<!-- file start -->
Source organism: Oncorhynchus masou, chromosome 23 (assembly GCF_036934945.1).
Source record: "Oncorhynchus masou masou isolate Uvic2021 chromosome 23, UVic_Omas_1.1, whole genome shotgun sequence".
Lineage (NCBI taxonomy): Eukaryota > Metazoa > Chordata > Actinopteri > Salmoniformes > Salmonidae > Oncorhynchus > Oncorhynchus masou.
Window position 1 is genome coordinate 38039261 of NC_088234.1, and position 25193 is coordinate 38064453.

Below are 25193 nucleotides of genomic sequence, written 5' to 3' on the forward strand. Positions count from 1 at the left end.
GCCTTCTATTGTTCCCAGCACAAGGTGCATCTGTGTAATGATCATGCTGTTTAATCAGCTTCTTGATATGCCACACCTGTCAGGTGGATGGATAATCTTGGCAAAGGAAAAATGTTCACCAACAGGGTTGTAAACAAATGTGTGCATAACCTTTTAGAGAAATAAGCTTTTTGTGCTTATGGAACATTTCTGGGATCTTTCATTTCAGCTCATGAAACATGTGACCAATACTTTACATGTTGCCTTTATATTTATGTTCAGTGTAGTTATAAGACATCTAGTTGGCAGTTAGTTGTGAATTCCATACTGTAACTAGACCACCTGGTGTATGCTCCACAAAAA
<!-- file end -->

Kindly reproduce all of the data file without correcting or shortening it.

Source organism: Oncorhynchus masou, chromosome 23 (assembly GCF_036934945.1).
Source record: "Oncorhynchus masou masou isolate Uvic2021 chromosome 23, UVic_Omas_1.1, whole genome shotgun sequence".
Lineage (NCBI taxonomy): Eukaryota > Metazoa > Chordata > Actinopteri > Salmoniformes > Salmonidae > Oncorhynchus > Oncorhynchus masou.
Window position 1 is genome coordinate 38039261 of NC_088234.1, and position 25193 is coordinate 38064453.

Below are 25193 nucleotides of genomic sequence, written 5' to 3' on the forward strand. Positions count from 1 at the left end.
GCCTTCTATTGTTCCCAGCACAAGGTGCATCTGTGTAATGATCATGCTGTTTAATCAGCTTCTTGATATGCCACACCTGTCAGGTGGATGGATAATCTTGGCAAAGGAAAAATGTTCACCAACAGGGTTGTAAACAAATGTGTGCATAACCTTTTAGAGAAATAAGCTTTTTGTGCTTATGGAACATTTCTGGGATCTTTCATTTCAGCTCATGAAACATGTGACCAATACTTTACATGTTGCCTTTATATTTATGTTCAGTGTAGTTATAAGACATCTAGTTGGCAGTTAGTTGTGAATTCCATACTGTAACTAGACCACCTGGTGTATGCTCCACAAAAA